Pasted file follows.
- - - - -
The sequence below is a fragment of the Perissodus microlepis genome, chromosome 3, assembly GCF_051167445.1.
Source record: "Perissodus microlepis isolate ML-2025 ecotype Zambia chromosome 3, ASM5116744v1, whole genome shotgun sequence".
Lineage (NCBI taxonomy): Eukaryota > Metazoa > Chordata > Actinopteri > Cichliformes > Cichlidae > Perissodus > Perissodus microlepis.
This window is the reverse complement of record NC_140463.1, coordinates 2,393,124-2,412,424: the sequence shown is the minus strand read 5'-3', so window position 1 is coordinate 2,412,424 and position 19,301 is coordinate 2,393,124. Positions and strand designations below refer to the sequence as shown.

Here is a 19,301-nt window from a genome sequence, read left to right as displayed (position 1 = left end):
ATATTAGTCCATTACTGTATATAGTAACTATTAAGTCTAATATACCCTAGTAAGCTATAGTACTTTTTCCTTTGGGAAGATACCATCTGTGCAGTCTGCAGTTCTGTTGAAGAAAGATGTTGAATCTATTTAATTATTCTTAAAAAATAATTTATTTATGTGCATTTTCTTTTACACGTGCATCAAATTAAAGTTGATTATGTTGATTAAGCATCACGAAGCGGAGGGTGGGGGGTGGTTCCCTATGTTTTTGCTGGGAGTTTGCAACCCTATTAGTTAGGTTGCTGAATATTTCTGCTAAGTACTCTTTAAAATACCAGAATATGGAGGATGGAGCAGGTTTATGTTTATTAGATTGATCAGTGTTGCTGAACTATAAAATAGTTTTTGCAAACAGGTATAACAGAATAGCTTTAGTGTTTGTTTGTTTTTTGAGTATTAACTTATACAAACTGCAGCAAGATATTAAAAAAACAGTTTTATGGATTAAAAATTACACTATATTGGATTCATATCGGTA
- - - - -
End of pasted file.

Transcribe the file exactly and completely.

The sequence below is a fragment of the Perissodus microlepis genome, chromosome 3, assembly GCF_051167445.1.
Source record: "Perissodus microlepis isolate ML-2025 ecotype Zambia chromosome 3, ASM5116744v1, whole genome shotgun sequence".
Lineage (NCBI taxonomy): Eukaryota > Metazoa > Chordata > Actinopteri > Cichliformes > Cichlidae > Perissodus > Perissodus microlepis.
This window is the reverse complement of record NC_140463.1, coordinates 2,393,124-2,412,424: the sequence shown is the minus strand read 5'-3', so window position 1 is coordinate 2,412,424 and position 19,301 is coordinate 2,393,124. Positions and strand designations below refer to the sequence as shown.

Here is a 19,301-nt window from a genome sequence, read left to right as displayed (position 1 = left end):
ATATTAGTCCATTACTGTATATAGTAACTATTAAGTCTAATATACCCTAGTAAGCTATAGTACTTTTTCCTTTGGGAAGATACCATCTGTGCAGTCTGCAGTTCTGTTGAAGAAAGATGTTGAATCTATTTAATTATTCTTAAAAAATAATTTATTTATGTGCATTTTCTTTTACACGTGCATCAAATTAAAGTTGATTATGTTGATTAAGCATCACGAAGCGGAGGGTGGGGGGTGGTTCCCTATGTTTTTGCTGGGAGTTTGCAACCCTATTAGTTAGGTTGCTGAATATTTCTGCTAAGTACTCTTTAAAATACCAGAATATGGAGGATGGAGCAGGTTTATGTTTATTAGATTGATCAGTGTTGCTGAACTATAAAATAGTTTTTGCAAACAGGTATAACAGAATAGCTTTAGTGTTTGTTTGTTTTTTGAGTATTAACTTATACAAACTGCAGCAAGATATTAAAAAAACAGTTTTATGGATTAAAAATTACACTATATTGGATTCATATCGGTA